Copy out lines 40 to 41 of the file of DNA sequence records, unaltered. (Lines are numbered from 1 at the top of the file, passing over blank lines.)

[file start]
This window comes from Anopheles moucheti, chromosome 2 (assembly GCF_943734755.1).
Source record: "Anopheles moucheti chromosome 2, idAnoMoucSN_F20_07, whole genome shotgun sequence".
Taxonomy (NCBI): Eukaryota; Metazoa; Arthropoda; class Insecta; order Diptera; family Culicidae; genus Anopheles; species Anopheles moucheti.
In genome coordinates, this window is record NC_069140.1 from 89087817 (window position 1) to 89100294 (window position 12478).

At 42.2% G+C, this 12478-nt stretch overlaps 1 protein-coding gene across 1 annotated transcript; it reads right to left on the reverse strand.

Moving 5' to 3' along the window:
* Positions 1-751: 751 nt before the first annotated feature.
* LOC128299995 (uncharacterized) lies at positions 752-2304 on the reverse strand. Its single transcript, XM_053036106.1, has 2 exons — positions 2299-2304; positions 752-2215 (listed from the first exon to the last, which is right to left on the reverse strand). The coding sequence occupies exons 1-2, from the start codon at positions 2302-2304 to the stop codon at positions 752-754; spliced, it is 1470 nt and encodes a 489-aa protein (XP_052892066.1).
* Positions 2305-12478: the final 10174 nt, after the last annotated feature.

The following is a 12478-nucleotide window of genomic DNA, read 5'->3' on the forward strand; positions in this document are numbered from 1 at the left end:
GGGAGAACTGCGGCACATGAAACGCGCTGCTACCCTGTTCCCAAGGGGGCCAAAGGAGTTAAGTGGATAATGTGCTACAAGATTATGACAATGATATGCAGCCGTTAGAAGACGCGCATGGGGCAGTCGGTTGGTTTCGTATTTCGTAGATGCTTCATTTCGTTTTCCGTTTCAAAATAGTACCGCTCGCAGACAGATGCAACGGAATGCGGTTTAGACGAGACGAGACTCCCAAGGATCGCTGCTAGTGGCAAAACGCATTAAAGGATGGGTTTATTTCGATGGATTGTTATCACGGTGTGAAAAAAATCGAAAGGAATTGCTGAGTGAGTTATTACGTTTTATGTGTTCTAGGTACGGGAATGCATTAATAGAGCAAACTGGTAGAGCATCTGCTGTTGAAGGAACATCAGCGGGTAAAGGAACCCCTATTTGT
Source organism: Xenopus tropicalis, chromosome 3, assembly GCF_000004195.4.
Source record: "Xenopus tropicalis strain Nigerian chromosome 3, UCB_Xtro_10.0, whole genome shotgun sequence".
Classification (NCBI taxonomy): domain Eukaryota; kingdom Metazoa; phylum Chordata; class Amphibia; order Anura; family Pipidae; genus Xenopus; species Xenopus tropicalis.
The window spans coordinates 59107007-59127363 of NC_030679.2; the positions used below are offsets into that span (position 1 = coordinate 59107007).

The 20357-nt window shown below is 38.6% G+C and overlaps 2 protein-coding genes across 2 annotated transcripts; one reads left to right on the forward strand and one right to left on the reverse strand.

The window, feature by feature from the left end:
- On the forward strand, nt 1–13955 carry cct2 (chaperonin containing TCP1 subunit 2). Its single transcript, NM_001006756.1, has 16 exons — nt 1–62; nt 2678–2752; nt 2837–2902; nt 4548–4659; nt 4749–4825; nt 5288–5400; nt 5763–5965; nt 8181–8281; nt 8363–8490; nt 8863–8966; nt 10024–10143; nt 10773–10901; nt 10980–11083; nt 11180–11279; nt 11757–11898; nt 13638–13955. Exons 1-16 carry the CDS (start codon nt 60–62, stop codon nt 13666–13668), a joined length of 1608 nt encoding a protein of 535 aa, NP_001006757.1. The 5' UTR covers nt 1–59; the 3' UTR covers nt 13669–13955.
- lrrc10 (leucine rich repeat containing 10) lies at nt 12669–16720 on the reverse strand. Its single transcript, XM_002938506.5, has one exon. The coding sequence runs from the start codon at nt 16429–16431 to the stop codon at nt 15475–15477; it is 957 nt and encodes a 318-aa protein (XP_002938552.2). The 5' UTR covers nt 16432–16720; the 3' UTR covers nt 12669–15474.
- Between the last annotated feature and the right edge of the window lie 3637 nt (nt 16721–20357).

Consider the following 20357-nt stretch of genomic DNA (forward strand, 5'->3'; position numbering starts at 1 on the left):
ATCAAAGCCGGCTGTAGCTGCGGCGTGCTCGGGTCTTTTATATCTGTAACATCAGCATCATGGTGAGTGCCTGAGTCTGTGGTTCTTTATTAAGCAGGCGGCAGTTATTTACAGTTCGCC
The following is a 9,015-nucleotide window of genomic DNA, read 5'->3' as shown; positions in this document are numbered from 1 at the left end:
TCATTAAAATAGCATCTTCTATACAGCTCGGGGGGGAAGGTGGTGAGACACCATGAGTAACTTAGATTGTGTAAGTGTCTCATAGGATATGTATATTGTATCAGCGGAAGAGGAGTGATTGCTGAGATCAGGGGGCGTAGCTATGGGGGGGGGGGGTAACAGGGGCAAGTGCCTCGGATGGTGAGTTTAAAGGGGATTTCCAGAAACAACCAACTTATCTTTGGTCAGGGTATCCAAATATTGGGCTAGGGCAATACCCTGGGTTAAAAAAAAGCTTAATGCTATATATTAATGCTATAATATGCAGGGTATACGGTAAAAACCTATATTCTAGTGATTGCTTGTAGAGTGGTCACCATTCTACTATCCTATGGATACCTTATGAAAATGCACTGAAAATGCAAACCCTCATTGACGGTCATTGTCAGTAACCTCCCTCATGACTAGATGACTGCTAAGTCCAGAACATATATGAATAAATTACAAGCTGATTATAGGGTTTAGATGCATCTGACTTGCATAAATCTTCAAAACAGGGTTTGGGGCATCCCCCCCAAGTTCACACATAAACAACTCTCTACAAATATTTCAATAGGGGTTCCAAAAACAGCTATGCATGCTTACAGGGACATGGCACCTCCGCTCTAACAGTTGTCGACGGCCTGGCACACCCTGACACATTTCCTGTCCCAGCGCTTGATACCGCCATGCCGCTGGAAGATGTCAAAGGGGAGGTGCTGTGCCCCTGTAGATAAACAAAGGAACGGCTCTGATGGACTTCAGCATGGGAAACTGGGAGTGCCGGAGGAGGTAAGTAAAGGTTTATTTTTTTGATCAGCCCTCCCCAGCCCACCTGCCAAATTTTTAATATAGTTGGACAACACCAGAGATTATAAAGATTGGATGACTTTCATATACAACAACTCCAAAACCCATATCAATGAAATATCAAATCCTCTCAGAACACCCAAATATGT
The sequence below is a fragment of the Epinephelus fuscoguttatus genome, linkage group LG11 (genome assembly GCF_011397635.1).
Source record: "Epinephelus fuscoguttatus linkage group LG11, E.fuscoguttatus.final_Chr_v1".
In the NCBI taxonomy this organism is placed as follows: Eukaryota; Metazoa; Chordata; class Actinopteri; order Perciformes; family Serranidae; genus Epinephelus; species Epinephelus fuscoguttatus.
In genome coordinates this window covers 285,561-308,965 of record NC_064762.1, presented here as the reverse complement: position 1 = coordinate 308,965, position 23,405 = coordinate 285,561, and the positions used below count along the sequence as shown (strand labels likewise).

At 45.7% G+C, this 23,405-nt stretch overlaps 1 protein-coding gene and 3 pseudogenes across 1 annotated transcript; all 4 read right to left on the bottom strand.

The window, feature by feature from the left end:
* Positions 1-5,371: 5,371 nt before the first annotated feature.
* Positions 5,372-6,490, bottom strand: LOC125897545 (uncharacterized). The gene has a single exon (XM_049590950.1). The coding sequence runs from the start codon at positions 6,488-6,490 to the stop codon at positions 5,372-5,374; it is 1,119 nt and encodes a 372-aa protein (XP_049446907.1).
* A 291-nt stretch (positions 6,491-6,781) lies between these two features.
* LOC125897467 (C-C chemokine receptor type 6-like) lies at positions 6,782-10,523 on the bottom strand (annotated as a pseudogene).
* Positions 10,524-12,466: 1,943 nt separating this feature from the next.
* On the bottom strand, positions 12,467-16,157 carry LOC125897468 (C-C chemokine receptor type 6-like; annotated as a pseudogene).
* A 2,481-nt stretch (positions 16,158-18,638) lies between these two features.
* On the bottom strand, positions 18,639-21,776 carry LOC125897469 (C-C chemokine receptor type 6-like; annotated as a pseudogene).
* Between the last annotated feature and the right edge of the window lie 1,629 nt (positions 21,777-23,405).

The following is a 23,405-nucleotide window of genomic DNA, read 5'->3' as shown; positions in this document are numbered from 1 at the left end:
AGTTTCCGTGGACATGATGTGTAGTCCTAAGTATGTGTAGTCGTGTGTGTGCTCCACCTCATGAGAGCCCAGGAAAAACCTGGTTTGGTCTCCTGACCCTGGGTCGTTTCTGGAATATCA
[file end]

The following is a 23,405-nucleotide window of genomic DNA, read 5'->3' as shown; positions in this document are numbered from 1 at the left end:
AGTTTCCGTGGACATGATGTGTAGTCCTAAGTATGTGTAGTCGTGTGTGTGCTCCACCTCATGAGAGCCCAGGAAAAACCTGGTTTGGTCTCCTGACCCTGGGTCGTTTCTGGAATATCA